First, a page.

“I don’t think there is any issue that food services businesses will order less coffee, because consumers aren’t going to stop drinking it. They will continue ordering their latte provided the price doesn’t go up too much,” he says.
Schirato agrees, saying while there is strong pressure on individual coffee outlets, overall coffee consumption is still high.
Russell Storey says if there is price pressure anywhere in the industry, it will come from the wholesale blends market. “At Lavazza we have a number of blends and some might decide to move to a slightly lower priced blend. So instead of buying a blend at $28 they might move to a $24 blend in the interim,” he says.
Good news for local beans
The increasing cost of green beans grown offshore is presenting an opportunity for Australian producers, according to Dale Potts, a local coffee grower and founder of Coffee Nirvana. With a plantation of 55,000 arabica coffee trees in the Northern Rivers area of New South Wales, Potts says Coffee Nirvana has shifted from supplying 90 per cent retail to 70 per cent wholesale to food services businesses since the company was established 12 months ago. The purchase of a processing factory from Brazil and a new harvester from the US has also boosted efficiency and allowed Coffee Nirvana to reduce its prices.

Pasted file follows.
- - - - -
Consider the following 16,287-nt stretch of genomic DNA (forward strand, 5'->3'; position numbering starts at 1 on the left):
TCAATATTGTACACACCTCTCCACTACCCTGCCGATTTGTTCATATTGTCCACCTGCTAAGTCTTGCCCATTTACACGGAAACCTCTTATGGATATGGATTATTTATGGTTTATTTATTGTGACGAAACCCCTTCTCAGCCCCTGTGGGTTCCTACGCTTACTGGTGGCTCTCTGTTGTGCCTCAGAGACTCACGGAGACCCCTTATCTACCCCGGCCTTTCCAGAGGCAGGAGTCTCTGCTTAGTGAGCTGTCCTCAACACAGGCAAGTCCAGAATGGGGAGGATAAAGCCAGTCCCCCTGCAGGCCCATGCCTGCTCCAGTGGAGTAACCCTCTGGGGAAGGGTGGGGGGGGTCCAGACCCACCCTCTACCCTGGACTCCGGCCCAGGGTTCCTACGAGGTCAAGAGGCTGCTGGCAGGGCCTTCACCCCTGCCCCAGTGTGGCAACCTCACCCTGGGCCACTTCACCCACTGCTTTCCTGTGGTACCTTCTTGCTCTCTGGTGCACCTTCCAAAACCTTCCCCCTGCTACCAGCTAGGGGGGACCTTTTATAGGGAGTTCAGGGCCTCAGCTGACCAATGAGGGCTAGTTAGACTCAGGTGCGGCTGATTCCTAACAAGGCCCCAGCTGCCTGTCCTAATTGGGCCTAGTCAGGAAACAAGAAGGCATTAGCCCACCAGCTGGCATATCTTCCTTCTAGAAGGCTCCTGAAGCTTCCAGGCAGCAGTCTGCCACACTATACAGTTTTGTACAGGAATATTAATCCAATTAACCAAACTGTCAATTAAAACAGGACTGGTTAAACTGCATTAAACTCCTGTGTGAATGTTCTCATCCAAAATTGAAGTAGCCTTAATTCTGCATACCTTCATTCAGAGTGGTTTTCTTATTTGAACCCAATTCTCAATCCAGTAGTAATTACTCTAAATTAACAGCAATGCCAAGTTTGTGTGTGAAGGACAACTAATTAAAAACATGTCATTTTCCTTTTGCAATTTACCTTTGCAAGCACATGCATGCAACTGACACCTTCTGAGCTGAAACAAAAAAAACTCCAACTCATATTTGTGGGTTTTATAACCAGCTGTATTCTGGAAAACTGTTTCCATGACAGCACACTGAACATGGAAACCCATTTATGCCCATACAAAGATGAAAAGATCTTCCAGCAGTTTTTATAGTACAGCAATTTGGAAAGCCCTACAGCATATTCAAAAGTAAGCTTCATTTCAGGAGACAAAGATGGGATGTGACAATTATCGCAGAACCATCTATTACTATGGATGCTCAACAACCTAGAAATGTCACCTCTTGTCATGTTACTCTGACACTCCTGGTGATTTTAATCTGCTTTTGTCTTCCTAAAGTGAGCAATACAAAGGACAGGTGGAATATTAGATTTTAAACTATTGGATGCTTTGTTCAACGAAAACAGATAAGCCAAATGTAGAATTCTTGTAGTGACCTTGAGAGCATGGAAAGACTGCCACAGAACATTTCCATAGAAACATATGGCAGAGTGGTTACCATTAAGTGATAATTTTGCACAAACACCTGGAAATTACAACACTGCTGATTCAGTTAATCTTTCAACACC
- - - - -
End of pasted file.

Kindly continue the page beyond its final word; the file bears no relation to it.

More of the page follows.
“We can now compete at around $24 a kilo for roasted coffee and green beans at around $7. Our price has come down while international prices have gone up—all of a sudden there’s a balance and we are on par.”
According to Potts, demand for Coffee Nirvana’s green beans in the past two months has been “fantastic” and is coming from other domestic producers needing to top up their supplies.
Symon agrees that as the price for international beans increases, Australian produce becomes more attractively priced. “Australian product is usually a bit more expensive because of its capacity issue and scale of production, so if international roasters increase their prices, local suppliers’ products become more attractive,” he says.
For some of the larger roasters however, sourcing coffee is not an issue—even in the face of a global supply shortage. Lavazza, for example, buys green beans direct from 32 countries. “We have a lot of experience in the highs and lows of the industry,” Russell Storey says, “and we buy green beans up to 12 months ahead based on relationships and contracts with the Lavazza family going back to the 1920s.”